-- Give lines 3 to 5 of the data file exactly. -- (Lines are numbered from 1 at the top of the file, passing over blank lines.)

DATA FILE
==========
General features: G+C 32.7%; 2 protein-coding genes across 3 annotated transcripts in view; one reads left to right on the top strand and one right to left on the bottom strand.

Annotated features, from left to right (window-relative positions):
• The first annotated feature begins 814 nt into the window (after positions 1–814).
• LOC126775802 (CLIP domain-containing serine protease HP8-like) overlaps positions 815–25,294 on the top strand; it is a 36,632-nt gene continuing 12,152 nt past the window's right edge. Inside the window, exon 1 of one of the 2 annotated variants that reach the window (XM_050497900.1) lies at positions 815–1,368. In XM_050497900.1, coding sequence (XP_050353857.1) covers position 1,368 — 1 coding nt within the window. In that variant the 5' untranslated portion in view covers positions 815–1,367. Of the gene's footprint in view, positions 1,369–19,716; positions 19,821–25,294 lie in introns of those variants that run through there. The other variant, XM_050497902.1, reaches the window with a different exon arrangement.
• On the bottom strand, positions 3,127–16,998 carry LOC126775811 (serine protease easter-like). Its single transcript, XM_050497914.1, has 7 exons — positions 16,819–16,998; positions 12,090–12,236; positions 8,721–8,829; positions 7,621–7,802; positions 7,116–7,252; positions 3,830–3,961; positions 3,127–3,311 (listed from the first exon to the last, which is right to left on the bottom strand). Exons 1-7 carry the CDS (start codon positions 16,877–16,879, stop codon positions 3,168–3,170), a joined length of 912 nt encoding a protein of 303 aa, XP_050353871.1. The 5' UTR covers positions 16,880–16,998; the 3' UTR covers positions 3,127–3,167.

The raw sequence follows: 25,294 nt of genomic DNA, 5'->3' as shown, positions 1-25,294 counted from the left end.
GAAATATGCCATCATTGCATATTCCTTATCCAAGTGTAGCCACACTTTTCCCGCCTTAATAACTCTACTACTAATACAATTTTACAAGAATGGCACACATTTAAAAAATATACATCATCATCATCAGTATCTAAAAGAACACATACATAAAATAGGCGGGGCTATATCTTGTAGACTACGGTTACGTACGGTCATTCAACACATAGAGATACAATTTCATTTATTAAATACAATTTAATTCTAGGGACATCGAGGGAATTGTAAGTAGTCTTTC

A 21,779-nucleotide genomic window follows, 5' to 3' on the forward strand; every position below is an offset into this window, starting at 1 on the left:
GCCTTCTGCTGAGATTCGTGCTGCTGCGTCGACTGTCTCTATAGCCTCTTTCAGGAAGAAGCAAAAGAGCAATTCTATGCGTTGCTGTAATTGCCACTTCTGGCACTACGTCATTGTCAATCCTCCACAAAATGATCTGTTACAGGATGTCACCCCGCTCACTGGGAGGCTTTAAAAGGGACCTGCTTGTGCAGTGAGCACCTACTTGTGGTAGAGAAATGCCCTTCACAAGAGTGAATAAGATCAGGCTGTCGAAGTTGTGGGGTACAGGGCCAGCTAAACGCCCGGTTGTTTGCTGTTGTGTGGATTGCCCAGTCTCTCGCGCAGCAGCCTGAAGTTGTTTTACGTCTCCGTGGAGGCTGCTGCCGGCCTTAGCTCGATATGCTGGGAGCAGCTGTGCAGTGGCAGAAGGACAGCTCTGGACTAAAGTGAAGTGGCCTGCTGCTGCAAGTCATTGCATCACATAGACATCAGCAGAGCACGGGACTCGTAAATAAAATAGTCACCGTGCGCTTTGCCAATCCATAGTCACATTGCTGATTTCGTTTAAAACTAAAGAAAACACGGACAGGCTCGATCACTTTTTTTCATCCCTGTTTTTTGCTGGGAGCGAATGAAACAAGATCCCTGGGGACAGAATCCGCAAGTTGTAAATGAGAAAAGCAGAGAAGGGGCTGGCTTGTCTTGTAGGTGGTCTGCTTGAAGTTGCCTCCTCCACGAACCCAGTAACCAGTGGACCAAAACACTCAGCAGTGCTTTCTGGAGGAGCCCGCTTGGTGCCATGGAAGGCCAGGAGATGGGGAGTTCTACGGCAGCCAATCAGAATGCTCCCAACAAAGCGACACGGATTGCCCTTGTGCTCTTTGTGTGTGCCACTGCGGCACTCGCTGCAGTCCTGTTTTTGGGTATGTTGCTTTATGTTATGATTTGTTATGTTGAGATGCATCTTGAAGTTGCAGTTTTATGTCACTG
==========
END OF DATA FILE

• The first annotated feature begins 814 nt into the window (after positions 1–814).
• LOC126775802 (CLIP domain-containing serine protease HP8-like) overlaps positions 815–25,294 on the top strand; it is a 36,632-nt gene continuing 12,152 nt past the window's right edge. Inside the window, exon 1 of one of the 2 annotated variants that reach the window (XM_050497900.1) lies at positions 815–1,368. In XM_050497900.1, coding sequence (XP_050353857.1) covers position 1,368 — 1 coding nt within the window. In that variant the 5' untranslated portion in view covers positions 815–1,367. Of the gene's footprint in view, positions 1,369–19,716; positions 19,821–25,294 lie in introns of those variants that run through there. The other variant, XM_050497902.1, reaches the window with a different exon arrangement.
• On the bottom strand, positions 3,127–16,998 carry LOC126775811 (serine protease easter-like). Its single transcript, XM_050497914.1, has 7 exons — positions 16,819–16,998; positions 12,090–12,236; positions 8,721–8,829; positions 7,621–7,802; positions 7,116–7,252; positions 3,830–3,961; positions 3,127–3,311 (listed from the first exon to the last, which is right to left on the bottom strand). Exons 1-7 carry the CDS (start codon positions 16,877–16,879, stop codon positions 3,168–3,170), a joined length of 912 nt encoding a protein of 303 aa, XP_050353871.1. The 5' UTR covers positions 16,880–16,998; the 3' UTR covers positions 3,127–3,167.